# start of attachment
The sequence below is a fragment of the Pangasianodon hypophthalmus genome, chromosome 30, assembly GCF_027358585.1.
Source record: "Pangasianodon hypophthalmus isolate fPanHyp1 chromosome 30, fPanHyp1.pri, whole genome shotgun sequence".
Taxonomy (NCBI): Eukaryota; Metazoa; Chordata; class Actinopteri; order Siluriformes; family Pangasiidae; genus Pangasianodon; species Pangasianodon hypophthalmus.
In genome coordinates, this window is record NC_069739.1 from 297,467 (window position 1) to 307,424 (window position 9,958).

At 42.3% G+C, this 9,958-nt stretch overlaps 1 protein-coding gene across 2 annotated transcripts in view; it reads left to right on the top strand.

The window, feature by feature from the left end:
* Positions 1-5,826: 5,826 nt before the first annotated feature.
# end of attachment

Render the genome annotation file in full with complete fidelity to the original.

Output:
The sequence below is a fragment of the Pangasianodon hypophthalmus genome, chromosome 30, assembly GCF_027358585.1.
Source record: "Pangasianodon hypophthalmus isolate fPanHyp1 chromosome 30, fPanHyp1.pri, whole genome shotgun sequence".
Taxonomy (NCBI): Eukaryota; Metazoa; Chordata; class Actinopteri; order Siluriformes; family Pangasiidae; genus Pangasianodon; species Pangasianodon hypophthalmus.
In genome coordinates, this window is record NC_069739.1 from 297,467 (window position 1) to 307,424 (window position 9,958).

At 42.3% G+C, this 9,958-nt stretch overlaps 1 protein-coding gene across 2 annotated transcripts in view; it reads left to right on the top strand.

The window, feature by feature from the left end:
* Positions 1-5,826: 5,826 nt before the first annotated feature.